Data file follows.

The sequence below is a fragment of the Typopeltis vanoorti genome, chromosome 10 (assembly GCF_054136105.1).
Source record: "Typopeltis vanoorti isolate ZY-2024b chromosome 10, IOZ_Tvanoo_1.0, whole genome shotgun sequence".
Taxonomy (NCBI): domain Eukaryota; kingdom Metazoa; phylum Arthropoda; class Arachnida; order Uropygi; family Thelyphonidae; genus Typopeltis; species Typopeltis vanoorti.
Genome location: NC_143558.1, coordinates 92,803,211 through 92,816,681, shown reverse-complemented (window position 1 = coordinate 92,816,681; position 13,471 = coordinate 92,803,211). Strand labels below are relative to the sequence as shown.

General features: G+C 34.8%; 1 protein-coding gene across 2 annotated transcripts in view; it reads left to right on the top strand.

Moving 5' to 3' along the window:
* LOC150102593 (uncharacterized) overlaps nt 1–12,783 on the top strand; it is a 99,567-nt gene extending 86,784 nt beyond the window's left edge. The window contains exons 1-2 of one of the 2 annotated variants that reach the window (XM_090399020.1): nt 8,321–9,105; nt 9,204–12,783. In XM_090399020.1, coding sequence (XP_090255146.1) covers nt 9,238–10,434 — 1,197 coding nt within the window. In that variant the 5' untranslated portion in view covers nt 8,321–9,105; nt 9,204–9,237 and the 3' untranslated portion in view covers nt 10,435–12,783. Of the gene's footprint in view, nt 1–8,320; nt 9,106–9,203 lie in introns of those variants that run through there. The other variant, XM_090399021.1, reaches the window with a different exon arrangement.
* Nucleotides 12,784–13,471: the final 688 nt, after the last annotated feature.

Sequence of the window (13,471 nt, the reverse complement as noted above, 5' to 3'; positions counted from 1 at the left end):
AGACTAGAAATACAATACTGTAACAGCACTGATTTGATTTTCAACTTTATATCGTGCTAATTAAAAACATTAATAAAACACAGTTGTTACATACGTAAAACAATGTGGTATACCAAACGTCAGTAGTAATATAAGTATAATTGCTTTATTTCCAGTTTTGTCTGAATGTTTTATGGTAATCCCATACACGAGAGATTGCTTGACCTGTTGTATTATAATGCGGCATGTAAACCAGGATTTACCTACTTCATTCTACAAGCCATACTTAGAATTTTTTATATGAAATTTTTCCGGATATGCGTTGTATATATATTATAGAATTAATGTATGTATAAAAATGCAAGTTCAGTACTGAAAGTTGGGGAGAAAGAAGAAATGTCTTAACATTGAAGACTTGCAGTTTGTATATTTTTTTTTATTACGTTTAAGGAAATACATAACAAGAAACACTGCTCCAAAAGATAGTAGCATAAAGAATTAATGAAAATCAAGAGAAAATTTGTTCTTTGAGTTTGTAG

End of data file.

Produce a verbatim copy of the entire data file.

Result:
The sequence below is a fragment of the Typopeltis vanoorti genome, chromosome 10 (assembly GCF_054136105.1).
Source record: "Typopeltis vanoorti isolate ZY-2024b chromosome 10, IOZ_Tvanoo_1.0, whole genome shotgun sequence".
Taxonomy (NCBI): domain Eukaryota; kingdom Metazoa; phylum Arthropoda; class Arachnida; order Uropygi; family Thelyphonidae; genus Typopeltis; species Typopeltis vanoorti.
Genome location: NC_143558.1, coordinates 92,803,211 through 92,816,681, shown reverse-complemented (window position 1 = coordinate 92,816,681; position 13,471 = coordinate 92,803,211). Strand labels below are relative to the sequence as shown.

General features: G+C 34.8%; 1 protein-coding gene across 2 annotated transcripts in view; it reads left to right on the top strand.

Moving 5' to 3' along the window:
* LOC150102593 (uncharacterized) overlaps nt 1–12,783 on the top strand; it is a 99,567-nt gene extending 86,784 nt beyond the window's left edge. The window contains exons 1-2 of one of the 2 annotated variants that reach the window (XM_090399020.1): nt 8,321–9,105; nt 9,204–12,783. In XM_090399020.1, coding sequence (XP_090255146.1) covers nt 9,238–10,434 — 1,197 coding nt within the window. In that variant the 5' untranslated portion in view covers nt 8,321–9,105; nt 9,204–9,237 and the 3' untranslated portion in view covers nt 10,435–12,783. Of the gene's footprint in view, nt 1–8,320; nt 9,106–9,203 lie in introns of those variants that run through there. The other variant, XM_090399021.1, reaches the window with a different exon arrangement.
* Nucleotides 12,784–13,471: the final 688 nt, after the last annotated feature.

Sequence of the window (13,471 nt, the reverse complement as noted above, 5' to 3'; positions counted from 1 at the left end):
AGACTAGAAATACAATACTGTAACAGCACTGATTTGATTTTCAACTTTATATCGTGCTAATTAAAAACATTAATAAAACACAGTTGTTACATACGTAAAACAATGTGGTATACCAAACGTCAGTAGTAATATAAGTATAATTGCTTTATTTCCAGTTTTGTCTGAATGTTTTATGGTAATCCCATACACGAGAGATTGCTTGACCTGTTGTATTATAATGCGGCATGTAAACCAGGATTTACCTACTTCATTCTACAAGCCATACTTAGAATTTTTTATATGAAATTTTTCCGGATATGCGTTGTATATATATTATAGAATTAATGTATGTATAAAAATGCAAGTTCAGTACTGAAAGTTGGGGAGAAAGAAGAAATGTCTTAACATTGAAGACTTGCAGTTTGTATATTTTTTTTTATTACGTTTAAGGAAATACATAACAAGAAACACTGCTCCAAAAGATAGTAGCATAAAGAATTAATGAAAATCAAGAGAAAATTTGTTCTTTGAGTTTGTAG